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Sastry's 10-year study of New Orleans Katrina evacuees shows demographic differences between returning and nonreturning

Stafford says less educated, smaller investors more likely to sell off stock and lock in losses during market downturn

Chen says job fit, job happiness can be achieved over time

Highlights

Deirdre Bloome wins ASA award for work on racial inequality and intergenerational transmission

Bob Willis awarded 2015 Jacob Mincer Award for Lifetime Contributions to the Field of Labor Economics

David Lam is new director of Institute for Social Research

Elizabeth Bruch wins Robert Merton Prize for paper in analytic sociology

Next Brown Bag

Monday, Oct 12
Joe Grengs, Policy & Planning for Social Equity in Transportation

Kenneth M. Sylvester photo

Immigrant Parents, Ethnic Children, and Family Formation in the Early Prairie West

Publication Abstract

Sylvester, Kenneth M. 2003. "Immigrant Parents, Ethnic Children, and Family Formation in the Early Prairie West." Canadian Historical Review, 84(4): 585-612.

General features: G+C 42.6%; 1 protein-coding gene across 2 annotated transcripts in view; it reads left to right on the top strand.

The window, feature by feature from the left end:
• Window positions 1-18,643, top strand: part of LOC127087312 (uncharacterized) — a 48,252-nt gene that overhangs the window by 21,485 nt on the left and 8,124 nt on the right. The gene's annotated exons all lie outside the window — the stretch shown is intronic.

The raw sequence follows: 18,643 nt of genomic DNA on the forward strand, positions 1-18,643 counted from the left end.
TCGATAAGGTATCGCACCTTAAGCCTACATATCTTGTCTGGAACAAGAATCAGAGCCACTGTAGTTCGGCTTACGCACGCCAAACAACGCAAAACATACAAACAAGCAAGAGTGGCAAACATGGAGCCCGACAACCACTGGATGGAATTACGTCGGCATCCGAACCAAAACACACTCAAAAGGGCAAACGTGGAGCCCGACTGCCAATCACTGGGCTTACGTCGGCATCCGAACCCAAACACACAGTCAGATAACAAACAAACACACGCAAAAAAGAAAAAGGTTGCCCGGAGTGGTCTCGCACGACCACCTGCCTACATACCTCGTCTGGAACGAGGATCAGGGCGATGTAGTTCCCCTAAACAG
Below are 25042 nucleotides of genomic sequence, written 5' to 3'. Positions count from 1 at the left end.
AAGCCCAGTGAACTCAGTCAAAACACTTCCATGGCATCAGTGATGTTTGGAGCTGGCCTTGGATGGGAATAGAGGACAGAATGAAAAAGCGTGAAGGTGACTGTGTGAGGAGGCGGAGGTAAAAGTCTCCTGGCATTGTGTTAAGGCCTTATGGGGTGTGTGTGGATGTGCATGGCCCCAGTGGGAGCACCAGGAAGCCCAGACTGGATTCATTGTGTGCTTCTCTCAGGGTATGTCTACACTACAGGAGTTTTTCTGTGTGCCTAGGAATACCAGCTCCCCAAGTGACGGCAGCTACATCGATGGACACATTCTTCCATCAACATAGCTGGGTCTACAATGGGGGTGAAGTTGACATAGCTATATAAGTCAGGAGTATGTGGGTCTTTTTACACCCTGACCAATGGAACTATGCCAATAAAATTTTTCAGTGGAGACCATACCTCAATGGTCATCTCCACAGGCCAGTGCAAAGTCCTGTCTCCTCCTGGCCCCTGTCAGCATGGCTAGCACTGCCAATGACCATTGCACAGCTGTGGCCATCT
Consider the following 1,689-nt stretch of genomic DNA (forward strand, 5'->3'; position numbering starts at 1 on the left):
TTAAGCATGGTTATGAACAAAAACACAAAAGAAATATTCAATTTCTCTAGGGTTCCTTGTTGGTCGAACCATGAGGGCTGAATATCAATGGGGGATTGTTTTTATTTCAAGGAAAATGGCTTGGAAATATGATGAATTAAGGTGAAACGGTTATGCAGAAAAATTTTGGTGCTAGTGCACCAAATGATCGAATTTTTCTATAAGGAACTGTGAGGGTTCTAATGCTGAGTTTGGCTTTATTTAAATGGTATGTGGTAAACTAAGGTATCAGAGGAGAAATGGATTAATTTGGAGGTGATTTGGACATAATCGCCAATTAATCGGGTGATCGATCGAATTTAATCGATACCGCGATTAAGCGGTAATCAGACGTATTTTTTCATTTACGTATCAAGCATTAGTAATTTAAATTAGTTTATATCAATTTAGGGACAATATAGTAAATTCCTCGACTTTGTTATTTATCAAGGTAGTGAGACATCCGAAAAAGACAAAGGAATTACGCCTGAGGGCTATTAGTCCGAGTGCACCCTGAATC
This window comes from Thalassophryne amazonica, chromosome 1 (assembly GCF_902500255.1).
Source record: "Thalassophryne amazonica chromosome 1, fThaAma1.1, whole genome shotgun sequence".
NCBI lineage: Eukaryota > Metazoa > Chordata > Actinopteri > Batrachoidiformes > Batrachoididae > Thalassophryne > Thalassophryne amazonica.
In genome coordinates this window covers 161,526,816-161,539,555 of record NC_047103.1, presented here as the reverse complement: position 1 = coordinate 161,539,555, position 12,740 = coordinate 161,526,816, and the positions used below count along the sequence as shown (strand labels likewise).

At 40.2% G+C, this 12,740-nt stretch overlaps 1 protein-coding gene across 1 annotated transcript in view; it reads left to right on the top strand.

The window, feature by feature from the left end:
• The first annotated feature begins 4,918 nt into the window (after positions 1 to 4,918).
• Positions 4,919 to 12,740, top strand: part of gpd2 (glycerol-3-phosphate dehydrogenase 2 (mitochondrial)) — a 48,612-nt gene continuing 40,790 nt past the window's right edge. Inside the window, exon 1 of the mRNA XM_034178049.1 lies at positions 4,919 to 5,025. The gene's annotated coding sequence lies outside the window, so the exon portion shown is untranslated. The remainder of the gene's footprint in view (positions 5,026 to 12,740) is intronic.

In one way or another, the history of peopling the Canadian plains in modern times has been influenced by a compartmentalized view of ethnicity first theorized by McGill sociologists in the 1930s. At that time, some explanation of immigrant divergence from individualistic and anglicizing paths of development was necessary to understand the survival of Old World idioms in the western landscape. While social history has insisted that ethnic boundaries were more permeable and has drawn attention to conflict and inequality within ethnic groups, change is still largely thought about in terms of cultural preservation rather that adaptation. This article explores the expectations immigrant parents placed on children during the early settlement of the Canadian Prairies. The analysis re-examines the basis for the historical view that immigrant households placed higher expectations on their children to stay behind and to labour. It is based on a randomized household sample of the 1901 census of Canada. The results indicate that immigrant youth were not more likely to stay in their parents' homes than the native born, even in the farm economy. European youth were just as anxious to form their own households, and immigrant parents did not create structures of family life that prolonged co-residence with their children. Higher expectations to stay were either muted, because independent households were formed early, or short-lived, because ethnic differences were limited to the foreign-born generation.

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